Australian scientists have uncovered the skeletons of more than four dozen “giant wombats,” extinct creatures that are believed to have been the largest marsupials ever to roam the Earth.
The plant-eating giants grew to the size of a rhinoceros and had backward-facing pouches big enough to carry an adult human, the report added.
“When we did the initial survey I was just completely blown away by the concentrations of these fragments,” said lead scientist Scott Hocknull, from the Queensland Museum in Brisbane.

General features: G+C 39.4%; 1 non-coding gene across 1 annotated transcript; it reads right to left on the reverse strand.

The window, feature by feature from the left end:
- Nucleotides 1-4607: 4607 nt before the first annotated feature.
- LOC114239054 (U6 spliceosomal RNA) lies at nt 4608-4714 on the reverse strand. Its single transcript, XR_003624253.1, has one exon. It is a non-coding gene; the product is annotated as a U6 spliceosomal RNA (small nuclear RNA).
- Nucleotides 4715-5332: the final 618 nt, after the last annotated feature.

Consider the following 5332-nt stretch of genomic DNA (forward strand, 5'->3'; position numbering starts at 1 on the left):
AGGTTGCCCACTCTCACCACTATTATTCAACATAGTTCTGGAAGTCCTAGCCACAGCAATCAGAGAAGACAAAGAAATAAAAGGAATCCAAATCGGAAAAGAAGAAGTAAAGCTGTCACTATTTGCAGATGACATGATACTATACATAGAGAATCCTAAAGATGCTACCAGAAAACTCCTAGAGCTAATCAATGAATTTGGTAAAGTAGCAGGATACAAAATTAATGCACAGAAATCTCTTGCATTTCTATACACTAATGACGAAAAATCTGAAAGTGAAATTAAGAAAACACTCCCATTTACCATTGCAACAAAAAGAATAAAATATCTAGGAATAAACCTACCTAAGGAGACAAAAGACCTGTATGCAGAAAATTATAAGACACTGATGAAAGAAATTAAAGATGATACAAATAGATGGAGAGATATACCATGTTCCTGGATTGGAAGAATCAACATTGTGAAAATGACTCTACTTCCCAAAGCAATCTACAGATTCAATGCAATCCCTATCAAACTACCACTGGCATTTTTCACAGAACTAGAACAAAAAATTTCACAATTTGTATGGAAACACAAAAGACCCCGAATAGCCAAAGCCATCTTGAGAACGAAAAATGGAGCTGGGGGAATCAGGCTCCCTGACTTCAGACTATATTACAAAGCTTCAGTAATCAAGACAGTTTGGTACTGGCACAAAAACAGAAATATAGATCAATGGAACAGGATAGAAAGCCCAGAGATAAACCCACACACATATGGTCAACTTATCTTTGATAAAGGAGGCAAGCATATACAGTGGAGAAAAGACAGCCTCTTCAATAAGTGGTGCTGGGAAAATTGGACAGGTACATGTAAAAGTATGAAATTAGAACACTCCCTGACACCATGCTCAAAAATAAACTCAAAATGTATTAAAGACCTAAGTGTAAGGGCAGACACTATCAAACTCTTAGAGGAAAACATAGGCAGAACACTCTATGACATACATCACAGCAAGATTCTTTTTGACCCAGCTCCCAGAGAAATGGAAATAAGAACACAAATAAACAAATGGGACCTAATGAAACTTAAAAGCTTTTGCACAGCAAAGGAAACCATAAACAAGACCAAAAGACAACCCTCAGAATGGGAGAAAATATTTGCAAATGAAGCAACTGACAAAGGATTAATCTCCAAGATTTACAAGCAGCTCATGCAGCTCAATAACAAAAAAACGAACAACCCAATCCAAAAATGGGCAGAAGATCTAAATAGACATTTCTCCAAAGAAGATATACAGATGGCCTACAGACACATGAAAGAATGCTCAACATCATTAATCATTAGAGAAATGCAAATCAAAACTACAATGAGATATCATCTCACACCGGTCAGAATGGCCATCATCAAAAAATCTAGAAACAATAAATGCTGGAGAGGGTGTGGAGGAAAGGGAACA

“It’s a paleontologists’ goldmine where we can really see what these megafauna were doing, how they actually behaved, what their ecology was,” he added. “With so many fossils it gives us a unique opportunity to see these animals in their environment, basically, so we can reconstruct it.”
Diprotodons were part of a group of unusual species collectively called the “Australian megafauna.” They existed from approximately 1.6 million years ago until extinction around 46,000 years ago.